Your local high school track or even at the university or college campus can be great places to run. Many tracks will have open hours to the public where you can come get some exercise on flat, often rubbery, terrain which is easier on your joints.
And the best part is that on a track, you know the distance of each lap, so you just need to do a little bit of math to know how many laps you need to run. The rest is counting.
So what is that distance?
Generally speaking, four laps around a standard competitive track is equivalent to a mile. One lap on the inside lane—lane 1—of a standard track is 400 meters. A mile is 1609 meters long.
Not all lanes on the track are the same distance. With each lane you move out from the center, the lap distance gets approximately 7.5 meters longer. If you decide to run in the outside lanes, the same four laps will be a little bit longer than a mile.
Not all tracks are built to the standard distances. You’ll want to check the track you plan to run to verify exactly what the lap distance is. On a currently competitive track—meaning a track that is regularly hosting track and field competitions—the track distance should be the standard.
On competitive tracks built prior to 1979 the lap distance is actually 440 yards which is exactly a quarter mile or 402 meters. For many amateur runners, just hoping to get a workout in, this is a negligible amount. For elite or professional runners, each millimeter counts.
Other tracks, maybe at your local gym or recreational center, may be built to the size of the facility rather than for track and field competition. That means the track distances can vary greatly. Most, however, have markers to tell you the distance of each lap so you can still get your workout in even if it means more laps to complete each mile.
Running on a track has certain benefits that you don’t get when you’re running on the streets or on trails.
Many tracks are finished in a rubberized surface which gives each step a bit more spring that you’re typically used to. This can help you run faster while not having to exert as much effort.
In addition, the spongier surface is easier for your joints as they don’t have to provide as much shock absorption as running on asphalt or cement. You will notice less soreness after running on a track and have a speedier recovery.
Whether you’re on a standard track or a shorter track at your gym, sometimes it’s just nice to have a goal in mind and be able to mindlessly run it. Say you want to run 3 miles without having to plan a route, all you have to do is run 12 laps and be done with it. Just don’t lose count along the way!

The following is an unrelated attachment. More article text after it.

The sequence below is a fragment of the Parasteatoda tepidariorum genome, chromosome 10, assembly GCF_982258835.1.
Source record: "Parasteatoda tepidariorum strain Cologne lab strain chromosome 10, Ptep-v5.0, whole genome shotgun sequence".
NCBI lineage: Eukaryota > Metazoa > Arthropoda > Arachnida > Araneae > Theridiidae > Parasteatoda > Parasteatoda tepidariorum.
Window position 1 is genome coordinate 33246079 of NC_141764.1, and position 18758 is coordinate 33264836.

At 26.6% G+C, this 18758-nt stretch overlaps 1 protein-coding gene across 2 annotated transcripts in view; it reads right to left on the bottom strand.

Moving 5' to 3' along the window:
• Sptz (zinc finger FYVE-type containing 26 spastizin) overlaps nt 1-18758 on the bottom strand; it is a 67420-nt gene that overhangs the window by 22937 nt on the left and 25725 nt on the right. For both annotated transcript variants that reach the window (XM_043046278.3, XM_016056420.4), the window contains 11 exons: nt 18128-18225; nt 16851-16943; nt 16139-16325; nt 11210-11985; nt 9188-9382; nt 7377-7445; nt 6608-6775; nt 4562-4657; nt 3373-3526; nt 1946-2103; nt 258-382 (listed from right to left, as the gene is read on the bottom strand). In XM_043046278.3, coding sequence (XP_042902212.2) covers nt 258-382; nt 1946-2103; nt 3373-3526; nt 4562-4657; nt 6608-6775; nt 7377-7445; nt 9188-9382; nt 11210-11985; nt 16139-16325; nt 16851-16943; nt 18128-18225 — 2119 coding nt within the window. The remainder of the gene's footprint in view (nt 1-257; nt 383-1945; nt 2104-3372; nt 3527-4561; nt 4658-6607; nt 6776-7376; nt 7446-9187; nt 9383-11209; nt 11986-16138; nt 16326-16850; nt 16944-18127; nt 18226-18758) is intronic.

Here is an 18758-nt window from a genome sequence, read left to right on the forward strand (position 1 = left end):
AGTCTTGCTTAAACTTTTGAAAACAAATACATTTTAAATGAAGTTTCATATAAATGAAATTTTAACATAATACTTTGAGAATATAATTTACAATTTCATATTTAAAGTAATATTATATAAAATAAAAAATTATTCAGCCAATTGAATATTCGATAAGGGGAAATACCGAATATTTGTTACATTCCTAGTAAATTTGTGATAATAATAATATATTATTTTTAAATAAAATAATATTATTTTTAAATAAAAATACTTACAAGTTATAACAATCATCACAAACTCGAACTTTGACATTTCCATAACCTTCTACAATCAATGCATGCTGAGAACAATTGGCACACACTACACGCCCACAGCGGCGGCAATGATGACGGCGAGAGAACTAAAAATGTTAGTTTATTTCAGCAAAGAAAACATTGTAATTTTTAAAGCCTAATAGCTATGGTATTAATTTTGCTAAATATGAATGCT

If you are interval training or sprint training, this fixed distance can be incredibly helpful for setting benchmarks. One technique is to sprint the straights and recover via jogging or walking on the corners. This is helpful in that you don’t have to be looking at your watch or phone to time it, you can just focus on the physical distances.
When you’re doing speed work for running, it’s hard to do that in a place that has uneven terrain or in a hilly location.
Your local track offers a great, flat surface with level footing so you can run without fear of twisting your ankle on a rock or a short curb and focus on your form as you run your fastest.
The track, like a swimming pool or your local gym, has a certain etiquette. These written or unwritten rules ensure that everyone can safely get the most out of their workouts. Always check for and adhere to posted regulations and open hours at the track you’re running on. And, when in doubt, ask a fellow runner to help you.
Here are some of the basic unwritten rules.
Running on the track is typically done in a counter-clockwise direction, meaning you should always be turning left around the bends. Running in the direction of traffic will help avoid collisions or interruptions in your workout, especially on busy days.
If you happen to be the only one out there, feel free to express yourself and run in whatever direction the wind takes you. Otherwise, turn left.
If you are on the track with others, wearing headphones isn’t recommended as you may not be aware of someone else needing to pass or trying to get your attention.
When people are running on the track with you, you may hear someone say, “On your left” or “Track 1.” Those both mean that someone is trying to pass you. If you are already in the first lane, you’ll want to move right to the next lane after taking a quick glance to your right to make sure the lane is clear and you’re not impeding another runner. If you’re in the next lane already, someone may just be warning you they’re passing on your left so you don’t move into them, but it’s safe to continue where you’re at.
If you happen to have the track to yourself, feel free to blast your music on your headphones and get in the zone to your favorite motivational tracks.
If you’re warming up, cooling down, or generally a slower runner, you’ll want to leave the first lane open especially if you’re on the track with other people. The fastest runners will be using the innermost lane.
Also, if you’re on the track while the school team is practicing, not all lanes will be open to the public. Some lanes will be reserved for the team’s athletes and you’ll want to respect that and stick to the outside lanes.
The track is a great place to workout, run, and hit your exercise goals. Just remember to follow the rules of your local track so that everyone has a great time. Happy Running!